by Aggelos Skordas
Within 2019 Russia will begin delivering its advanced S-400 anti-aircraft missile defense system to Turkey. The contract between Moscow and Ankara was signed in 2017 and Turkish President Recep Tayyip Erdogan has confirmed that a deposit of the 2.5 billion dollar deal has already been paid. The agreement between the two countries has caused a fierce reaction by NATO as Turkey is a member of the alliance and has deepened the country’s rift with the United States.
On Tuesday, Russian Interfax news agency, citing state arms exporter Rosoboronexport officials, indicated that the state intermediary agency would also switch to using local currencies instead of the US dollar in deals with foreign trade partners. “The contract is implemented within the agreed time limits. In 2019 we will start implementing the contract”, Rosoboronexport’s CEO Alexander Mikheev was quoted as saying. Earlier, unnamed Turkish officials also confirmed to local media that the missiles will be deployed by July 2019.
Washington has expressed concern that Turkey’s deployment of the Russian anti-aircraft weapon system could put at risk the security of several US-made weapons used by Turkey, including the F-35 fighter jets and radar facilities. On August 13, US President Donald Trump signed a defense bill, which would delay the delivery of the F-35 to Turkey, although Turkish diplomatic sources quoted by state-run Anadolu agency said that the bill signed by Trump “does not bring any sanctions” against Ankara.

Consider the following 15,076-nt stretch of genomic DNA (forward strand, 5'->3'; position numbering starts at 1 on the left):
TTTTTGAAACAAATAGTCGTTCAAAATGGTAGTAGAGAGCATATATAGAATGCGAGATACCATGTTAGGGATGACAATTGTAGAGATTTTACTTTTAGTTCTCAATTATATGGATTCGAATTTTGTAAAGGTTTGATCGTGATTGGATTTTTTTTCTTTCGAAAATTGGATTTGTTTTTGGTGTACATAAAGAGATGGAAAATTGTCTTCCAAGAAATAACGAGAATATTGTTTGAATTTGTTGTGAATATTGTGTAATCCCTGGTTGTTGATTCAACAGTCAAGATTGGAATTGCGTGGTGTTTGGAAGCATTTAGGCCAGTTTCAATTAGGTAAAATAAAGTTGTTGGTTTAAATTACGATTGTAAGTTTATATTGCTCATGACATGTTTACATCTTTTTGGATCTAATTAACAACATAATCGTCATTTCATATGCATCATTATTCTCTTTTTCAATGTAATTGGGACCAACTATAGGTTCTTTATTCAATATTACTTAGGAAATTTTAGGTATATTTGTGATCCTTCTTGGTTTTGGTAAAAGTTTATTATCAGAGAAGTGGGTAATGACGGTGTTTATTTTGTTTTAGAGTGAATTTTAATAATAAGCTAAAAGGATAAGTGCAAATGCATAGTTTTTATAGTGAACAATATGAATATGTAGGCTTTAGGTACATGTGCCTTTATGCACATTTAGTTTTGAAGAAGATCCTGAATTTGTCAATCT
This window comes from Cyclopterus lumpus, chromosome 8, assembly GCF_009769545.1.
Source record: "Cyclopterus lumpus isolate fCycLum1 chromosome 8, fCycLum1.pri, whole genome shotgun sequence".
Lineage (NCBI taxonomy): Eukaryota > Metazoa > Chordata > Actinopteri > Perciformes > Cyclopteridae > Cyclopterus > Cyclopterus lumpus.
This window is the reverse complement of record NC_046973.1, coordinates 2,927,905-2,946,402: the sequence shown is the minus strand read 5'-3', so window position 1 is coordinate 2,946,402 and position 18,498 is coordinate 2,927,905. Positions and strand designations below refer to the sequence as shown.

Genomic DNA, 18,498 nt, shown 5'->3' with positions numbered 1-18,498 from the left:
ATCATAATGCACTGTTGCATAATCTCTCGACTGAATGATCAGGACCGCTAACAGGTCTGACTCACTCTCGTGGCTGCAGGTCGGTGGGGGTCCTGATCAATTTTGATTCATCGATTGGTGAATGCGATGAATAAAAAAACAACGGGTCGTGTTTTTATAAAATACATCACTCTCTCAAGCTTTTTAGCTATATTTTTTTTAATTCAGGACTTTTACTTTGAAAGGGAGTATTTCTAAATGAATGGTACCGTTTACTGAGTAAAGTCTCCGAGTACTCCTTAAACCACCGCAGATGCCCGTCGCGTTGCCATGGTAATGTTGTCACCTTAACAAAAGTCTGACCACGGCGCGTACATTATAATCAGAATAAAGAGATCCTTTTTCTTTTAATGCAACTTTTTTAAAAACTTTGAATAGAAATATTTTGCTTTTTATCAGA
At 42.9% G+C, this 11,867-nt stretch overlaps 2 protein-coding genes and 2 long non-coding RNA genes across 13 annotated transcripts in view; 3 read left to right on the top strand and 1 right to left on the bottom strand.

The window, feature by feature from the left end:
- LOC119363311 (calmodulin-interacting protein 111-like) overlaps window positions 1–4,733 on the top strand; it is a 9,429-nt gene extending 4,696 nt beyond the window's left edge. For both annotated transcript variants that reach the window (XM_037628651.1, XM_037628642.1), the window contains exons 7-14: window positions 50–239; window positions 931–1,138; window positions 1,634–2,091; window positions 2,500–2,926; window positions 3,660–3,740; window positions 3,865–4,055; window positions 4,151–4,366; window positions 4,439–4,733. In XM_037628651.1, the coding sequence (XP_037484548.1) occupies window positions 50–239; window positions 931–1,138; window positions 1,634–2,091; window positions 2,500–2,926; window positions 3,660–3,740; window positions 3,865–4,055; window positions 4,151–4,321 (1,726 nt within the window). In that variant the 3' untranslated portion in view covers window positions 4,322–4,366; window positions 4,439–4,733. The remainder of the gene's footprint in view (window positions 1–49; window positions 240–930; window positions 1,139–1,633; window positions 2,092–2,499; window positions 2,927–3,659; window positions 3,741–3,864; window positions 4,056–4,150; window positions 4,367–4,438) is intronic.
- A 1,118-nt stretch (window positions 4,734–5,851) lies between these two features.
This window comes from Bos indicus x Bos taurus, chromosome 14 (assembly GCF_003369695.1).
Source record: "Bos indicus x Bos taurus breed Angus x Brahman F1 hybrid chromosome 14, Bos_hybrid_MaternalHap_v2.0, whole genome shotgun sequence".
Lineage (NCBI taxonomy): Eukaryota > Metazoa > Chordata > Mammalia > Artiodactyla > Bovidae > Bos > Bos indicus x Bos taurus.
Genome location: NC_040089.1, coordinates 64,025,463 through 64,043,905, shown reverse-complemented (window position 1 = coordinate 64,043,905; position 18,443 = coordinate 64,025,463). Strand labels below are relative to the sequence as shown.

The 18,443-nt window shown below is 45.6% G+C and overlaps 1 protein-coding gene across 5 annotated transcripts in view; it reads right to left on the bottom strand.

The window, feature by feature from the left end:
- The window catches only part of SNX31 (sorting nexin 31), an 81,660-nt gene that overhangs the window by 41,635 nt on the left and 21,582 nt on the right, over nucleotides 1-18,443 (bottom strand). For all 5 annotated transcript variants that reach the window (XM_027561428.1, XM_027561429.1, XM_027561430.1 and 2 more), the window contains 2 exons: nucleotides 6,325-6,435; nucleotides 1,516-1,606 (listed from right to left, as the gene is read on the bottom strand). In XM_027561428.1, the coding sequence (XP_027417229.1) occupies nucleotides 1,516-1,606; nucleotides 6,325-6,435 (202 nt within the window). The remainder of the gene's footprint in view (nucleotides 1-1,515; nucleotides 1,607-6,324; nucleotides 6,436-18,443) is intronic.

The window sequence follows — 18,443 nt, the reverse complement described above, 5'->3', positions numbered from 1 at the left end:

The bill calls for the US Secretary of Defense to submit a report within 90 days addressing the impacts of Turkey’s purchase of S-400s on US-made weapon systems in Turkish territories, Turkish daily newspaper Hurriyet reports.
The S-400 system is an advanced Russian missile system designed to detect, track, and destroy planes, drones, or missiles as far as 402 kilometers away and has previously been deployed solely by China and India.
The announcement is expected to further deteriorate relations between Washington and Ankara. The two NATO allies disagreement on a number of issues -including US support of Kurdish armed groups in Syria, Washington’s refusal to extradite Turkish imam and opposition figure Fethullah Gulen whom Ankara accuses as the mastermind of the July 2016 coup attempt against Erdogan and the continuing detention of American pastor Andrew Brunson in Turkey over terror-related charges- has caused an unprecedented crisis between them.
Additionally, Turkey’s intention to purchase both the F-35 jets and the S-400 missiles has caused concerns in Greece and Cyprus as Erdogan has lately intensified hostile rhetoric against the two countries. Athens and Nicosia fear that in a possible crisis with neighboring Turkey, similar to that of 1996 over the status of the Imia islets in the Aegean, the two sophisticated weapon systems could give Ankara a significant operational advantage.